“The incredibly varied stories include TV Blues, Life of Boswell, People Make me Nervous, The Old Songs are the Best Songs, Uncle Bob’s Mid-Life Crisis, Kraft Ebbing’s’ Psycopathia Sexualis, Goldilocks, The Life of Philip K Dick, and many more. Also within are several photo strip stories featuring Crumb himself and various of his trademark well-built women including his wife Aline Kominsky-Crumb in tales such as Get in Shape and Unfaithful Husband.

“Includes all his stunning covers from all 28 issues.”


Buy The Weirdo Years h/c and read the Page 45 review here

Colder vol 1 (£13-50, Dark Horse) by Paul Tobin & Juan Ferreyra.

“These dogs don’t care about fear. You can be as afraid as you want. Just don’t smell insane.”


No really, this mental: it’s all about madness and Juan Ferreyra has done a bang-up job of illustrating the impossible, the irrational, the terrible, the physically transitional and all that should be glimpsed from but the corner of your eye.

Once something is seen, it cannot be unseen and therein lies of the peril of a poor, altruistic nurse who took in and cared for a cold, comatose patient abandoned by all after being passed on from one institute to the other, ever obliterating evidence of the long and winding road that brought him to the present from Sansid Asylum, Massachusetts in 1941.

Oh, there are drug trials today, but you volunteer for those. However, there is a long, well documented history that has recently come to light of American authorities conducting drug trials on its black population, plus we all know how those certified insane (or, you know, merely pregnant when out of wedlock) have been treated over the years. When institutionalised, your recourse is virtually non-existent, your vulnerability high. Safety standards: nil.

So what happened to Declan Thomas all those years ago? Who or what is Nimble Jack, the Joker-like japester who can drive a man mad? How can Declan cure them? What is the cost? And what will happen to Nurse Reece Talbot, stuck in the middle, whose only crime was to love a lad insane?

Expect extended food metaphors, a back-up feature on the somewhat striking cover, plus a great deal to worry about.

“What the hell are you?”
“I’m hungry.”


Buy Colder vol 1 and read the Page 45 review here

Hinterkind #1 (£2-25, Vertigo) by Ian Edginton & Francesco Trifogli.

I don’t want to give the game away, but the opening sequence veers swiftly from ominous to totally sublime to completely ridiculous! Funny, though – and you’re supposed to laugh.

Thanks to Francesco Trifogli, this is the most beautiful apocalypse you will ever behold, and well worth the sacrifice of what we laughably call “humanity”. Nature has reclaimed even New York City: verdant, fully formed trees blooming atop its tallest skyscrapers – vast, billowing clouds of lush, leafy green. The roots have… caused damage.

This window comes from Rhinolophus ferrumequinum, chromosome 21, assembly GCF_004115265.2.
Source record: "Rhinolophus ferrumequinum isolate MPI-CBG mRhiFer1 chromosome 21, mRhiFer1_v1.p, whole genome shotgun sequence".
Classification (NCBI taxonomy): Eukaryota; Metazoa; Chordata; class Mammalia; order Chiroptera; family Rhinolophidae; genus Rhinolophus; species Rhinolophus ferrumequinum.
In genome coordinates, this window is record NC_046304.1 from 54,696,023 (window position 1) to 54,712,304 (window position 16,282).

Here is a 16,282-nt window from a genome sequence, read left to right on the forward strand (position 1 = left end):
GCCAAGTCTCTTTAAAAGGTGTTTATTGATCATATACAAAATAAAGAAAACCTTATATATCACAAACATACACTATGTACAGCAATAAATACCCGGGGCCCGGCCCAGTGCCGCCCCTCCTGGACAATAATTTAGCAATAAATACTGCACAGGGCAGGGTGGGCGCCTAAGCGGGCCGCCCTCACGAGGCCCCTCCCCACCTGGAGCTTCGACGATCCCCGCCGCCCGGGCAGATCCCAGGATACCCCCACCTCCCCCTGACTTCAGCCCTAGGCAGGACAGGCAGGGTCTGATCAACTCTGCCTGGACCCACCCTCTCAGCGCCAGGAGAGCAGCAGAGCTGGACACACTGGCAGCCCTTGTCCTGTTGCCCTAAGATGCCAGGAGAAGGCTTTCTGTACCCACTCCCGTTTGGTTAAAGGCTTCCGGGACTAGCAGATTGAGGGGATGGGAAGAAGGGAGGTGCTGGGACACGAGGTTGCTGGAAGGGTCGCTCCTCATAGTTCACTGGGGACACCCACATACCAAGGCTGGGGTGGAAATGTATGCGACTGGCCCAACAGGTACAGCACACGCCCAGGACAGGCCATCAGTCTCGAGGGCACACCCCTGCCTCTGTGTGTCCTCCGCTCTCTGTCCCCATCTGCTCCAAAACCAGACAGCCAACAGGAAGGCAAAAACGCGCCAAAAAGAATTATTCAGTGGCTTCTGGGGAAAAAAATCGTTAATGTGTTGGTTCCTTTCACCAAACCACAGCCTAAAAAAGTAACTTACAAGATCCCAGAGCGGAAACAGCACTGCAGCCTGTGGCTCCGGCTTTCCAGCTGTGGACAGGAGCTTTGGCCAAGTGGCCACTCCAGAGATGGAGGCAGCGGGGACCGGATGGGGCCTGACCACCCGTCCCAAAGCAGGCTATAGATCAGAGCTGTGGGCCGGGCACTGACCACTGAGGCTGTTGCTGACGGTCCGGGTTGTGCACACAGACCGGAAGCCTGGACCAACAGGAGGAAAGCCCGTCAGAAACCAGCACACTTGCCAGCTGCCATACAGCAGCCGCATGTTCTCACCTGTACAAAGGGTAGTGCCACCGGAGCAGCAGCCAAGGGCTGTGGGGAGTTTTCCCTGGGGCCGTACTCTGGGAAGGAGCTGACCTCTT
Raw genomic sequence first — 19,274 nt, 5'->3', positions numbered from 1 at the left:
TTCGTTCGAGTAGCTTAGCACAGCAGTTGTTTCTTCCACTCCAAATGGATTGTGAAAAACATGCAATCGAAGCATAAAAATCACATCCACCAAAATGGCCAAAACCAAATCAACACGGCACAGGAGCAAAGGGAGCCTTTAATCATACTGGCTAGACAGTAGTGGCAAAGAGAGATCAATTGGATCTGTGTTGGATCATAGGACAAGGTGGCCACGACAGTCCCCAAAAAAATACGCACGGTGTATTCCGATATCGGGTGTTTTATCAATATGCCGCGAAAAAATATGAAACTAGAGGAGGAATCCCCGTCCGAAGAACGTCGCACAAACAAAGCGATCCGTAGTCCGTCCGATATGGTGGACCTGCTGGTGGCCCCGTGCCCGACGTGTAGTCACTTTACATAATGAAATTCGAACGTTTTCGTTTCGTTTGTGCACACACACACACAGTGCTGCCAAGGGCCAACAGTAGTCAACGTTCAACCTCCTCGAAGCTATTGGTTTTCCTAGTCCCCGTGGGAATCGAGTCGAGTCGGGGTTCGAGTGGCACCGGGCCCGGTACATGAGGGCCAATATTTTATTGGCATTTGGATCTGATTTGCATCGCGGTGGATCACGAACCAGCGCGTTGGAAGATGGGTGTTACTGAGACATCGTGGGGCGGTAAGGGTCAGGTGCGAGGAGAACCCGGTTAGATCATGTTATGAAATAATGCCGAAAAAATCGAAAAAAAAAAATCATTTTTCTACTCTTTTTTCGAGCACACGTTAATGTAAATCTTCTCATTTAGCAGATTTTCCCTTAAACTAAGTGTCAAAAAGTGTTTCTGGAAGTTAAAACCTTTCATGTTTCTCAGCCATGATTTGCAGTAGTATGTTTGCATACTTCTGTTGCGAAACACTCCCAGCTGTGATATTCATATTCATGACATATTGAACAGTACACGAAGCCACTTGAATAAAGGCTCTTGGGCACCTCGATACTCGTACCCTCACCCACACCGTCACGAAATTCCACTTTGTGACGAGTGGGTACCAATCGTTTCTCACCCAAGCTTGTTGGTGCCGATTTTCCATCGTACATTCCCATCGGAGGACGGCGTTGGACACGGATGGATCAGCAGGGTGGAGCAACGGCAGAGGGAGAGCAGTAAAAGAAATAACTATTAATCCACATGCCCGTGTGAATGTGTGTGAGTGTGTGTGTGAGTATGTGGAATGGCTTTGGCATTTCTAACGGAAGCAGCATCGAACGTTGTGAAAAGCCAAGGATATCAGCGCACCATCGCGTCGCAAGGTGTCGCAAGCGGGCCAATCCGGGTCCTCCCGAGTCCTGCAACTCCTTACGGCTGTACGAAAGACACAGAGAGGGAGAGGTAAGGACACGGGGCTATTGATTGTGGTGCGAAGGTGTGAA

“Calling it the end of the world was a conceit. The world kept ticking on just fine, it was humanity that took the hit. Seven months from top of the food chain to endangered species.
“Mother Nature breathed a sigh of relief. To paraphrase Benjamin Franklin, “Fish and house guests smell after three days”. By extension, after three hundred thousand years, we’d really stunk up the place.”

There are still some of us left, though, hunting with bows and arrows – loin cloths thankfully absent. No, I don’t mean we’re naked, which is just as well for one of our cast. I won’t be telling you why. Small numbers of survivors have built a village in Central Park, its relatively formal parkland repurposed for agriculture. There are also stockades scattered across America in Chicago, Detroit and Minneapolis, for example. Or at least, there were. They’ve recently gone radio silent, though their channels are still open. The most recent to fall but a few hours earlier was Albany.

Against everyone else’s better judgement their resident doctor, Asa, has determined to make the two-month round-trip to Albany to find out what became of their friends, with Angus and Asa’s accomplished hunter and grand-daughter, Prosper, in quick pursuit. They’re moving fast because something is now hunting them. As to what lies ahead… nice punchline.

It’s a refreshing change to see a post-disaster world so lush even if it hides some pretty grim secrets. It’s not The Last Of Us, but that’s set standards that are impossible to beat and the opening double-page spread here will make you gasp. This isn’t a zombie comic – I should make that quite clear. The enemies within are much more colourful and come in all shapes and sizes.

Many thanks to Francesco for the nicely played, beautifully drawn page of semi-nudity (male). People should knock before entering.


Buy Hinterkind #1 and read the Page 45 review here

Avengers Kree / Skrull War s/c (£18-99, Marvel) by Roy Thomas & Sal Buscema, John Buscema, Neal Adams.

An absolute classic and oh, my days, but the extras! Twelve pages of gorgeous Neal Adams pencils taken from AVENGERS #93 (‘Journey To The Centre Of The Android’ etc.) and five additional pages of uncoloured excellence toned and inked by Tom Palmer, the last of which originally depicted Rick Jones with six fingers! Roy Thomas’ note to production read, “Rick has six fingers here; please take off, as carefully as possible, whichever one you feel will be missed the least.” Alas, this is the post-production page! There’s also a gallery of covers used for previous reprints formats though I’m delighted to see they have opted this time to merely recolour the majestic cover to #92.